This is crunch time for your body; everything is under strain, from your digestive system to your muscles and joints. Try out these tips for coping with those unwanted health niggles during late pregnancy.
You can expect to gain anything from around 7kg to 18kg (15lbs to 40lbs) depending on your BMI during pregnancy.
Tip: Pregnancy is not a time for dieting, but avoid eating too many foods containing 'empty' calories such as cakes, sweets and biscuits.
It’s quite normal for your feet, ankles and hands to swell slightly during late pregnancy. Providing that there is no protein in your urine and your blood pressure is normal, there is no reason to be concerned – the swelling is simply because your body is holding more fluid than usual.
Tip: Sit with your feet higher than your heart to reduce swelling in your feet and ankles; drinking plenty of water can also help.
You may feel hot all the time, which can be a bonus in a cold winter, but not so welcome if your last few weeks of pregnancy coincide with high summer. This pregnancy flush is caused by your higher metabolic rate.
Wear natural fibres, carry a bottle of water with you when you go out and take frequent sips. Invest in a pocket, battery-operated fan
If your hands and fingers swell, pressure may be put on the carpel tunnel that houses the tendons and nerves that run to the fingers. This results in pins and needles and numbness in your fingers and causes pain to radiate from the wrist to the forearm, which may wake you in the night.
Tip: Try sleeping with your hands raised on a pillow to prevent fluid from building up.
Take frequent breaks if you work at a keyboard while flexing the fingers and rotate the wrists to exercise them. In severe cases you may be referred to a physiotherapist.
You'll find that everything is more of an effort now causing you to become breathless more easily. This is because your baby is putting pressure on your diaphragm and lungs, so taking deep breaths is uncomfortable.
Tip: Try to take deep breaths, sit and stand as straight as possible and prop yourself up with pillows in bed. If breathlessness is causing you concern see your doctor.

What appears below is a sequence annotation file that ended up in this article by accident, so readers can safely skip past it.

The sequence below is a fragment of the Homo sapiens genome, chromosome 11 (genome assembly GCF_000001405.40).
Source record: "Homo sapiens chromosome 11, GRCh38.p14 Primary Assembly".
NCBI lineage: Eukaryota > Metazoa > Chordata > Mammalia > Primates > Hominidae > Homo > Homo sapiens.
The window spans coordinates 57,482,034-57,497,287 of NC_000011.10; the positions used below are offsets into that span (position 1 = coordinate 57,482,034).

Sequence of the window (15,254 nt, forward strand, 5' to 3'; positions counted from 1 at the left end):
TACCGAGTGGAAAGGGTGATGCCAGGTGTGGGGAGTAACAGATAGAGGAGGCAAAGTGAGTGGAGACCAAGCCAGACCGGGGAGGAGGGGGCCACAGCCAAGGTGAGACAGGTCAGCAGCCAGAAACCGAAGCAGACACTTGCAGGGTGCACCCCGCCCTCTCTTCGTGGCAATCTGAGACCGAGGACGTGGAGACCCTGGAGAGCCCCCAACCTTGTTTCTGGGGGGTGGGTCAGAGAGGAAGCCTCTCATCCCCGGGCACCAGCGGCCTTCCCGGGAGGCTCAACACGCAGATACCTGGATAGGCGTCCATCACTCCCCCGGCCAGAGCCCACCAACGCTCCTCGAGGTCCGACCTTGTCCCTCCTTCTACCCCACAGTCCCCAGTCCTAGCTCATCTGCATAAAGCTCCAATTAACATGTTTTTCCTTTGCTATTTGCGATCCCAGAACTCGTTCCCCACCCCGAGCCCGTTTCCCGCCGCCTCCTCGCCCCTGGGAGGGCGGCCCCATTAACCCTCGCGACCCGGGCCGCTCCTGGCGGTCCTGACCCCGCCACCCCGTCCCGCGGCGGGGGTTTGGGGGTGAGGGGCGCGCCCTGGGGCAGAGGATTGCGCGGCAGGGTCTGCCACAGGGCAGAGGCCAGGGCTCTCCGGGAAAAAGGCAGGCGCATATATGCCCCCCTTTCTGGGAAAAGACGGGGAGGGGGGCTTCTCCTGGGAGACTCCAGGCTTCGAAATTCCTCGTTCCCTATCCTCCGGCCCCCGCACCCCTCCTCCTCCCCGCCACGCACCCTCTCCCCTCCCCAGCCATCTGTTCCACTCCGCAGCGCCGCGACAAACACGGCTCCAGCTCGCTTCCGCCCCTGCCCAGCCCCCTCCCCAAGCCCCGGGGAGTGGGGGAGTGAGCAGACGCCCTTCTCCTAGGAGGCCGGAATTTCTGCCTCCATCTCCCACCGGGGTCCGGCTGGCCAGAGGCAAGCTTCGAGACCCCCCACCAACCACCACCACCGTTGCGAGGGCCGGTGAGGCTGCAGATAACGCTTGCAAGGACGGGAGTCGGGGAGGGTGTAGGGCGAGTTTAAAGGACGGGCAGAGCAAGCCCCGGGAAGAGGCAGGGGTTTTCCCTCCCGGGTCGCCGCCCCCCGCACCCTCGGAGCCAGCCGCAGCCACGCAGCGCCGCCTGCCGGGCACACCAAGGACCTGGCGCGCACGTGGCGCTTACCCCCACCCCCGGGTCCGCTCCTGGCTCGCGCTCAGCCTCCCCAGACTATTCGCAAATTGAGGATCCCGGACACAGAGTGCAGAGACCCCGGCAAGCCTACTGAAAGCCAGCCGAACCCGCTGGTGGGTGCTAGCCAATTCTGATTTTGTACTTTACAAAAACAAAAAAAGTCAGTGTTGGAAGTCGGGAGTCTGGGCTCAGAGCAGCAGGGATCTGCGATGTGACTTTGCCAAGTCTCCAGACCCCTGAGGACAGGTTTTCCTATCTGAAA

These are more common in pregnancy because the muscle tone of the bladder becomes reduced which means that your urine flow slows down.
The net result of this is that bacteria have longer to multiply in the bladder. UTIs are usually picked up by testing your urine sample and treated with antibiotics.
Symptoms of a UTI include pain when passing urine, flu-like symptoms and lower back pain. If you experience any of these it’s important that you consult your doctor who will be able to prescribe suitable treatment. Left untreated, a UTI can lead to a kidney infection, which can increase the chances of a premature labour.
Tip: Urinate frequently, even if you don't feel the need and drink plenty of water.
These shooting pains in your calves tend to get more frequent and painful as your pregnancy progresses. They can be caused by a number of factors including changes to your circulatory system, the weight of your uterus pressing down, or muscle fatigue.
Tip: Straighten your leg and pull your toes towards your body to ease a cramp or try walking about in bare feet on a cold floor. Massaging the affected area will help, too, as may drinking tonic water.
Your bump may start to drag on the ligaments that are supporting it inside the uterus and standing for long periods, lifting and stretching will all make it worse.
Tip: Avoid standing for long periods and lifting or stretching. Get plenty of rest.